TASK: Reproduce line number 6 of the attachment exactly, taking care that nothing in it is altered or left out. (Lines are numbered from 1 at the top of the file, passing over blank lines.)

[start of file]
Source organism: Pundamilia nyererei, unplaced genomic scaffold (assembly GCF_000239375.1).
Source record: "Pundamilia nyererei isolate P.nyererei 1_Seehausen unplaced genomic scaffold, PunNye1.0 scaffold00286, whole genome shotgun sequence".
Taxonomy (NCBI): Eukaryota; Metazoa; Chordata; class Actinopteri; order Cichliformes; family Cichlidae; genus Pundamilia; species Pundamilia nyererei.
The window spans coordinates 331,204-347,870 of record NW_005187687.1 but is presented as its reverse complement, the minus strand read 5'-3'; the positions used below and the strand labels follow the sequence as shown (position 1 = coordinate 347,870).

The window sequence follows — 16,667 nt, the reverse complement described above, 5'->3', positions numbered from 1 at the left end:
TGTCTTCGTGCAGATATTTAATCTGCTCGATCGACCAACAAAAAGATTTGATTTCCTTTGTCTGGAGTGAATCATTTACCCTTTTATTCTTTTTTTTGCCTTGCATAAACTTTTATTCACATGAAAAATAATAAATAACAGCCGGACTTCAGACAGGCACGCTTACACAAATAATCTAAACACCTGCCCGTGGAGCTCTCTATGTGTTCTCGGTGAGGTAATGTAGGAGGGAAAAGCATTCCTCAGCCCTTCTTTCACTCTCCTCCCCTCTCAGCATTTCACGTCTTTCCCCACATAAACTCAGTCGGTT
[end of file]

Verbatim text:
TGTCTTCGTGCAGATATTTAATCTGCTCGATCGACCAACAAAAAGATTTGATTTCCTTTGTCTGGAGTGAATCATTTACCCTTTTATTCTTTTTTTTGCCTTGCATAAACTTTTATTCACATGAAAAATAATAAATAACAGCCGGACTTCAGACAGGCACGCTTACACAAATAATCTAAACACCTGCCCGTGGAGCTCTCTATGTGTTCTCGGTGAGGTAATGTAGGAGGGAAAAGCATTCCTCAGCCCTTCTTTCACTCTCCTCCCCTCTCAGCATTTCACGTCTTTCCCCACATAAACTCAGTCGGTT